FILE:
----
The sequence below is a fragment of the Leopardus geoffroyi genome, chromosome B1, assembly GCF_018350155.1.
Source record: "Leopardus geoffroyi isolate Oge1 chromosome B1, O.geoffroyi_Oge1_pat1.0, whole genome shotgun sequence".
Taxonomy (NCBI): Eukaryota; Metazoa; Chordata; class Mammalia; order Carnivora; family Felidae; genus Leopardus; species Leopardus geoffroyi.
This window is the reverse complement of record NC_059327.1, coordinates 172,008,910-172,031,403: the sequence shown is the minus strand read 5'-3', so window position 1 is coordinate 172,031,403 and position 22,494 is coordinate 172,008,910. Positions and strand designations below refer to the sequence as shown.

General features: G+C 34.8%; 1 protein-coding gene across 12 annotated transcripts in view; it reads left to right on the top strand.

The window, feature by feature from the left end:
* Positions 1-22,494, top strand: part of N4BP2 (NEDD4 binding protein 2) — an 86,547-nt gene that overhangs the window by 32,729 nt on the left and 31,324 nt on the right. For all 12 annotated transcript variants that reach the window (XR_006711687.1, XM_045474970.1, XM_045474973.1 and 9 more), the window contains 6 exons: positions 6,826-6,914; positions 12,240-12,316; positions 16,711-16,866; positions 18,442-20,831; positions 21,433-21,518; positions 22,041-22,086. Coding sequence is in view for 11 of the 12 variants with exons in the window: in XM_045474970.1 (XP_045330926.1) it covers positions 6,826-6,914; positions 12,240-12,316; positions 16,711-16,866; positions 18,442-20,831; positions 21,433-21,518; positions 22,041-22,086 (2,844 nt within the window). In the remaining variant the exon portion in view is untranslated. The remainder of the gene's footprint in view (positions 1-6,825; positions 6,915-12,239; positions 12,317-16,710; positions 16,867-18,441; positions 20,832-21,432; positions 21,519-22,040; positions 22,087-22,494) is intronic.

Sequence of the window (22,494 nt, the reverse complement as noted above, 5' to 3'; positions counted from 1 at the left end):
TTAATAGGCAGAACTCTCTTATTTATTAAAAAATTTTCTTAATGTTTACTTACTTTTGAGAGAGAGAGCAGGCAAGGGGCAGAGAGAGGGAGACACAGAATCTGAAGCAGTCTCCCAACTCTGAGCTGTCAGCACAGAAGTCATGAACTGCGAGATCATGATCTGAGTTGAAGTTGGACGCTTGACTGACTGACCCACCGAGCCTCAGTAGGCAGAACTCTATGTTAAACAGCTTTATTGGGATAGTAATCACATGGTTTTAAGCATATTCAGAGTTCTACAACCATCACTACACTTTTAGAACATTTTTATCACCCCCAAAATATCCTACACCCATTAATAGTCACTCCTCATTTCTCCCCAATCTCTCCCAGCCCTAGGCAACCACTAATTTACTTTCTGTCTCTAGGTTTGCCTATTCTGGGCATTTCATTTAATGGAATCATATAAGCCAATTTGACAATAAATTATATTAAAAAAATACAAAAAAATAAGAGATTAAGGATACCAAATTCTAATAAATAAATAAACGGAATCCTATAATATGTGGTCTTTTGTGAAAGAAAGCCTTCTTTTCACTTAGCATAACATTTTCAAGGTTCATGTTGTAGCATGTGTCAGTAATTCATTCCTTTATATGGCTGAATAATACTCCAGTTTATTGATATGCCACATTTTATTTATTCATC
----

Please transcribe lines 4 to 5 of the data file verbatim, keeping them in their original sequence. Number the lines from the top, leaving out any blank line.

This window is the reverse complement of record NC_059327.1, coordinates 172,008,910-172,031,403: the sequence shown is the minus strand read 5'-3', so window position 1 is coordinate 172,031,403 and position 22,494 is coordinate 172,008,910. Positions and strand designations below refer to the sequence as shown.

General features: G+C 34.8%; 1 protein-coding gene across 12 annotated transcripts in view; it reads left to right on the top strand.